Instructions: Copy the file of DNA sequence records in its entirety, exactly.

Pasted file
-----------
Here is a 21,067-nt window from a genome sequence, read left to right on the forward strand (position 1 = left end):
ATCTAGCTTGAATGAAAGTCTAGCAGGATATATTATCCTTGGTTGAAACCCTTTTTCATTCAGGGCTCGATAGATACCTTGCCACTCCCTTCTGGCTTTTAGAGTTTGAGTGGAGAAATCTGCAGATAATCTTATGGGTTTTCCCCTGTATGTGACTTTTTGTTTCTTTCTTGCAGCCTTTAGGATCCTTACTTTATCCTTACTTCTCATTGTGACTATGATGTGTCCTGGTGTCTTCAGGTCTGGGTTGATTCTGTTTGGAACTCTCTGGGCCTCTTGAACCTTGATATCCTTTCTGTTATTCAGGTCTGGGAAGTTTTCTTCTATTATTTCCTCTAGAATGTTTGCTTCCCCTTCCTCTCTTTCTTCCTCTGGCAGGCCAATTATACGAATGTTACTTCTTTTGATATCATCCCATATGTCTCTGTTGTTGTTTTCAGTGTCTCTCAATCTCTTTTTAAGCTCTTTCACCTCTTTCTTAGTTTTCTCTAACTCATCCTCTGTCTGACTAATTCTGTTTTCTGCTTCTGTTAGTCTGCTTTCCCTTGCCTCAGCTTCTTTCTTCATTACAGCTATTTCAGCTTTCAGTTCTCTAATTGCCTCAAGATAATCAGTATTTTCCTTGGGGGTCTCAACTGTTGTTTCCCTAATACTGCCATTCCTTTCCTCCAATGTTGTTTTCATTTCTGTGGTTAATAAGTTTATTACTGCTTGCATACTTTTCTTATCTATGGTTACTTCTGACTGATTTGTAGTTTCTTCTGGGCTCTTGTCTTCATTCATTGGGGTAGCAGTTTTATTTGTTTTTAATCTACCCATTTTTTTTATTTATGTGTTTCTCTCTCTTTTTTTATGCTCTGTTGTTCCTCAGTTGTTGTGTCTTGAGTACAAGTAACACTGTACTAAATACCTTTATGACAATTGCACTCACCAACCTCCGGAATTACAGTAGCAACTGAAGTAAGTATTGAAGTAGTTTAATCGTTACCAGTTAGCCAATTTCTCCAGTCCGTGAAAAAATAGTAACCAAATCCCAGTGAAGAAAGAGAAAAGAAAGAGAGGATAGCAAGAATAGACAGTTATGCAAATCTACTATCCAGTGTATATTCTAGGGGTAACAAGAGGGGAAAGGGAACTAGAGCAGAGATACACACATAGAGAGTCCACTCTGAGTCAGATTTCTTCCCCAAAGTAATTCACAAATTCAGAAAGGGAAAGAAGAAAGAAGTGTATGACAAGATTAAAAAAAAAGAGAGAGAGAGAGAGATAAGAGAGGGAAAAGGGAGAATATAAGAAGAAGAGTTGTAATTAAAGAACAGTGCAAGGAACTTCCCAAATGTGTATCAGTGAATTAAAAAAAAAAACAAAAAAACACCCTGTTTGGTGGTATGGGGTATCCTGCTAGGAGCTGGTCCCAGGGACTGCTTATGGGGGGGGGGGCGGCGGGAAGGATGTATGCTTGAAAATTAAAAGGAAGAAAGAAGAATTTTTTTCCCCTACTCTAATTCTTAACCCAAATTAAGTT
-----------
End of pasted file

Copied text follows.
Here is a 21,067-nt window from a genome sequence, read left to right on the forward strand (position 1 = left end):
ATCTAGCTTGAATGAAAGTCTAGCAGGATATATTATCCTTGGTTGAAACCCTTTTTCATTCAGGGCTCGATAGATACCTTGCCACTCCCTTCTGGCTTTTAGAGTTTGAGTGGAGAAATCTGCAGATAATCTTATGGGTTTTCCCCTGTATGTGACTTTTTGTTTCTTTCTTGCAGCCTTTAGGATCCTTACTTTATCCTTACTTCTCATTGTGACTATGATGTGTCCTGGTGTCTTCAGGTCTGGGTTGATTCTGTTTGGAACTCTCTGGGCCTCTTGAACCTTGATATCCTTTCTGTTATTCAGGTCTGGGAAGTTTTCTTCTATTATTTCCTCTAGAATGTTTGCTTCCCCTTCCTCTCTTTCTTCCTCTGGCAGGCCAATTATACGAATGTTACTTCTTTTGATATCATCCCATATGTCTCTGTTGTTGTTTTCAGTGTCTCTCAATCTCTTTTTAAGCTCTTTCACCTCTTTCTTAGTTTTCTCTAACTCATCCTCTGTCTGACTAATTCTGTTTTCTGCTTCTGTTAGTCTGCTTTCCCTTGCCTCAGCTTCTTTCTTCATTACAGCTATTTCAGCTTTCAGTTCTCTAATTGCCTCAAGATAATCAGTATTTTCCTTGGGGGTCTCAACTGTTGTTTCCCTAATACTGCCATTCCTTTCCTCCAATGTTGTTTTCATTTCTGTGGTTAATAAGTTTATTACTGCTTGCATACTTTTCTTATCTATGGTTACTTCTGACTGATTTGTAGTTTCTTCTGGGCTCTTGTCTTCATTCATTGGGGTAGCAGTTTTATTTGTTTTTAATCTACCCATTTTTTTTATTTATGTGTTTCTCTCTCTTTTTTTATGCTCTGTTGTTCCTCAGTTGTTGTGTCTTGAGTACAAGTAACACTGTACTAAATACCTTTATGACAATTGCACTCACCAACCTCCGGAATTACAGTAGCAACTGAAGTAAGTATTGAAGTAGTTTAATCGTTACCAGTTAGCCAATTTCTCCAGTCCGTGAAAAAATAGTAACCAAATCCCAGTGAAGAAAGAGAAAAGAAAGAGAGGATAGCAAGAATAGACAGTTATGCAAATCTACTATCCAGTGTATATTCTAGGGGTAACAAGAGGGGAAAGGGAACTAGAGCAGAGATACACACATAGAGAGTCCACTCTGAGTCAGATTTCTTCCCCAAAGTAATTCACAAATTCAGAAAGGGAAAGAAGAAAGAAGTGTATGACAAGATTAAAAAAAAAGAGAGAGAGAGAGAGATAAGAGAGGGAAAAGGGAGAATATAAGAAGAAGAGTTGTAATTAAAGAACAGTGCAAGGAACTTCCCAAATGTGTATCAGTGAATTAAAAAAAAAAACAAAAAAACACCCTGTTTGGTGGTATGGGGTATCCTGCTAGGAGCTGGTCCCAGGGACTGCTTATGGGGGGGGGGGCGGCGGGAAGGATGTATGCTTGAAAATTAAAAGGAAGAAAGAAGAATTTTTTTCCCCTACTCTAATTCTTAACCCAAATTAAGTT